Neil Canavan

November 09, 2011

November 9, 2011 (San Francisco, California) — An interferon-free regimen for the treatment of infection with hepatitis C virus (HCV) might soon be available, according to data from the ELECTRON trial, presented here at The Liver Meeting 2011: American Association for the Study of Liver Diseases 62nd Annual Meeting.

In ELECTRON — 1 of 2 phase 2 studies of the investigational compound PSI-7977 (Pharmasset) reported here — an interferon-free regimen of PSI-7977 plus ribavirin achieved a 100% sustained viral response (SVR) at 12 weeks in all study subjects. The second study, PROTON, was also reported here.

"PSI-7977 has the potential to dramatically change the treatment paradigm for HCV," said lead study investigator Edward Gane, MD, from Auckland City Hospital in New Zealand.

PSI-7977 is a uridine nucleotide analog polymerase inhibitor that is administered once daily with or without food. It has demonstrated robust activity in patients infected with HCV genotype 1 when used in combination with pegylated-interferon and ribavirin after a 12-week course.

Activity with this agent used as a monotherapy has also been reported.

"The aim of the ELECTRON trial was to determine the shortest duration of interferon, if any, required to achieve SVR when PSI-7977 plus ribavirin are administered for 12 weeks," Dr. Gane explained.

ELECTRON investigators recruited 40 patients who were randomized to 1 of 4 treatment groups: PSI-7977 400 mg plus ribavirin for 12 weeks plus interferon for 0, 4, 8, or 12 weeks.

Patients were treatment-naïve, noncirrhotic, infected with HCV genotype 2 or 3, and stratified by interleukin (IL)28B single-nucleotide polymorphisms (SNP) and HCV RNA levels. Mean age was 47 years and mean baseline HCV RNA was 6.49 log10 IU/mL, with 42.5% exhibiting the CC genotype at the IL28B SNP.

"We selected a genotype 2/3 population because this represents a population that would be more easily rescued with interferon in the event of virologic breakthrough," Dr. Gane explained.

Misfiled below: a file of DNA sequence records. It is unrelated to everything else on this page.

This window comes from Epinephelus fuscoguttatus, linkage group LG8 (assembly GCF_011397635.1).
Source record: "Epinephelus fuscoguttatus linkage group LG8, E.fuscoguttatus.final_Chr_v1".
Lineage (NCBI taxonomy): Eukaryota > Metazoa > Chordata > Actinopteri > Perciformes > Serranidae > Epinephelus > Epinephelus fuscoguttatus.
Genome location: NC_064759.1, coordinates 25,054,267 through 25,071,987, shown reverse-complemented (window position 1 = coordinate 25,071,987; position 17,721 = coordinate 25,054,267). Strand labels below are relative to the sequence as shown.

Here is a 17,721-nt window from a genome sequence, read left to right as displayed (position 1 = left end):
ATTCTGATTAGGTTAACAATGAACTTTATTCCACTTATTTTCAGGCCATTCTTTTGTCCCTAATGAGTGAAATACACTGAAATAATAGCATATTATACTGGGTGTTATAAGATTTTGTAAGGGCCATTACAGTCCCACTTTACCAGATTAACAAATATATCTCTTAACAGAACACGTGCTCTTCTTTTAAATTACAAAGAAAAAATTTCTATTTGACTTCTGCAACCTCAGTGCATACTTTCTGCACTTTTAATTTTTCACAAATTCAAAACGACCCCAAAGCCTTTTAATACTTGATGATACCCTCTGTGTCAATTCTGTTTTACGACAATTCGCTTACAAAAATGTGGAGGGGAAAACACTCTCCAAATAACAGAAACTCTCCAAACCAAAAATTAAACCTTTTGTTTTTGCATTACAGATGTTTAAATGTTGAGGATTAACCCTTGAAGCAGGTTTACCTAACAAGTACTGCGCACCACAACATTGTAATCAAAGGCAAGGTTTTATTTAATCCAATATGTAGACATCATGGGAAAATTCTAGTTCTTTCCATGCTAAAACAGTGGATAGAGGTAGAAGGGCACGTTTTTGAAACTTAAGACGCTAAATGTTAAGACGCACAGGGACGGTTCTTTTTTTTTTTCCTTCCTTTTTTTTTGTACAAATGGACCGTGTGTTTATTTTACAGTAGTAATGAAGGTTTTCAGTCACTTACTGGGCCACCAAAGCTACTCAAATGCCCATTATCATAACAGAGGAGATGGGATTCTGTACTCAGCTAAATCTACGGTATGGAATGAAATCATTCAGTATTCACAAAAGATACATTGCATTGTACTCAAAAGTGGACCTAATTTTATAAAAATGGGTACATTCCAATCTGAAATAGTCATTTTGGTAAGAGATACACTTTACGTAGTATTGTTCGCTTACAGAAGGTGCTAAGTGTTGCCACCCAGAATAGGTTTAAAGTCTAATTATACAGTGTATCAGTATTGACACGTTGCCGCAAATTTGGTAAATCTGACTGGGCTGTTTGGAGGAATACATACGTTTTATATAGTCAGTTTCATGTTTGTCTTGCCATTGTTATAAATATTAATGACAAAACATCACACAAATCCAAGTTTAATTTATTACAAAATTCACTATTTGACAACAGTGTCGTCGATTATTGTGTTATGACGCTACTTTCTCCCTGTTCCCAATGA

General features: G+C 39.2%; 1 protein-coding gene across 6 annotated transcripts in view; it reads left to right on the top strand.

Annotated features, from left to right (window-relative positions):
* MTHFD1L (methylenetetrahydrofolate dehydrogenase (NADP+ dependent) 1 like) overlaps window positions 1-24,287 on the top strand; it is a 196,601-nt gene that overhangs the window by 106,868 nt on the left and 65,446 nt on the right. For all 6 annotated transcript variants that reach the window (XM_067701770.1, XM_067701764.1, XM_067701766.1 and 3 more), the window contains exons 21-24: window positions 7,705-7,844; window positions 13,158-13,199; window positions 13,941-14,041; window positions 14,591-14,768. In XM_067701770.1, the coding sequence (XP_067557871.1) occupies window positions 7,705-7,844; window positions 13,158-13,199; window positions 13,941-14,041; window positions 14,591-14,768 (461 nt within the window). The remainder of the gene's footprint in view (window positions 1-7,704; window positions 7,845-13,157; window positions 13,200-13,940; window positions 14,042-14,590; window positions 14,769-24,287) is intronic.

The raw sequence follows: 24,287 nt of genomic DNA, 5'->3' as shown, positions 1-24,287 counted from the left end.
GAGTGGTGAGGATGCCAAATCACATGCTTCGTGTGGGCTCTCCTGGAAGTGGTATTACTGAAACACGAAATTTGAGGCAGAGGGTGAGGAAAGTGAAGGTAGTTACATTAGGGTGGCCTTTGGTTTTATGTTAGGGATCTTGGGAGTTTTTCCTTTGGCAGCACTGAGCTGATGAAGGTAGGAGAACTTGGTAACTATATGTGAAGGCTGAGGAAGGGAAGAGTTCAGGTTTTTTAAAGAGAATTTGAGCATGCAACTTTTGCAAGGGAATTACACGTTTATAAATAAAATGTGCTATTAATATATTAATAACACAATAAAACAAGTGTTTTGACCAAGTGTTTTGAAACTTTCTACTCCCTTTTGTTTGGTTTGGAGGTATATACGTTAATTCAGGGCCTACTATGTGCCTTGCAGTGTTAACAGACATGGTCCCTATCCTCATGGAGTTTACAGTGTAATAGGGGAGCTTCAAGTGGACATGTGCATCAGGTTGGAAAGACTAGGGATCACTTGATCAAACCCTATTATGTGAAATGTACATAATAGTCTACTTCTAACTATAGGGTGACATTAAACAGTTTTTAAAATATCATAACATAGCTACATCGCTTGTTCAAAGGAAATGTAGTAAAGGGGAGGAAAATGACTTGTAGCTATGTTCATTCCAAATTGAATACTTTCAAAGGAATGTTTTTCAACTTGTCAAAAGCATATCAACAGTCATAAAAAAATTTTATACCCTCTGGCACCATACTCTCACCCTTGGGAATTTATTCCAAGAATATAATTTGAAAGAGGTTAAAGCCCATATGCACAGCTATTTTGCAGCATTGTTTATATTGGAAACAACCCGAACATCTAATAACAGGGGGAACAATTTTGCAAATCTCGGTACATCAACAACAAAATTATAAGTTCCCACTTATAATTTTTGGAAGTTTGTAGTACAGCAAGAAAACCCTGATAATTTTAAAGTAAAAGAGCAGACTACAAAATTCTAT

Results after treatment initiation were dramatic. "All patients achieved a rapid virologic response, with over 80% being nondetectable at 2 weeks," reported Dr. Gane.

All patients had undetectable HCV at 3 weeks; furthermore, all patients achieved end-of-treatment response. No cases of treatment resistance were observed.

"Even following cessation of interferon, or with no interferon, there were no virologic breakthroughs on treatment." Also encouraging was the fact that all patients in the study experienced a rapid normalization of alanine aminotransferase.

There were no serious adverse events, and the mild to moderate events observed were attributed to either interferon or ribavirin. Significant improvements in safety and tolerability were seen in the interferon-free treatment group. No safety signals for PSI-7977 were observed, and there were no treatment-related discontinuations.

Results of the 12-week analysis prompted study investigators to add an exploratory treatment group of open-label PSI-7977 monotherapy for 12 weeks (n = 10). "The response was the same as with combination treatment with ribavirin," said Dr. Gane. Although this study is ongoing, 6 of 10 patients have achieved SVR at 4 weeks.

"These data clearly demonstrate that PSI-7977 exhibits high potency and has a high barrier to resistance," Dr. Gane said, noting that the drug is being advanced in phase 3 investigations in all HCV genotypes.

Too Good to be True?

Michael Bernstein, MD, director of the hepatitis clinic at the Coney Island Hospital, Brooklyn, New York, has doubts about PSI-7977. "If you use it with ribavirin and no interferon, you get a 100% SVR; if you use it alone, you get a 100% SVR."

Dr. Bernstein accepts the efficacy of PSI-7977 for the moment, but is concerned that ELECTRON isn't powered to say much about the tolerability or resistance profiles of the drug.

"What we've found with most of these [polymerase inhibitors] is that if you use them by themselves, you get resistance; if you don't, they can be very difficult to tolerate," said Dr. Bernstein. "There was a drug being investigated at Mount Sinai — a polymerase inhibitor, NM286 — and those patients got severe diarrhea and could not tolerate it. According to the ELECTRON study, everything was perfect — no gastrointestinal issues, no apparent adverse events of any kind, and it worked 100% of the time without interferon, or ribavirin.... If it's true, it will be great. The holy grail is to try to rid HCV treatment regimens of interferon."

Although sincerely impressed, Dr. Bernstein, who has seen many drugs come and go, suspects that as larger phase 3 trials of PSI-7977 are conducted, polymerase-associated adverse events, tolerability issues, and treatment resistance patterns will emerge.

Dr. Gane reports advisory board relationships with Pharmasset, Gilead, Roche, Janssen-Cilag, and Boehringer-Ingelheim. Dr. Bernstein has disclosed no relevant financial relationships.

The Liver Meeting 2011: American Association for the Study of Liver Diseases (AASLD) 62nd Annual Meeting: Abstract 34. Presented November 6, 2011.


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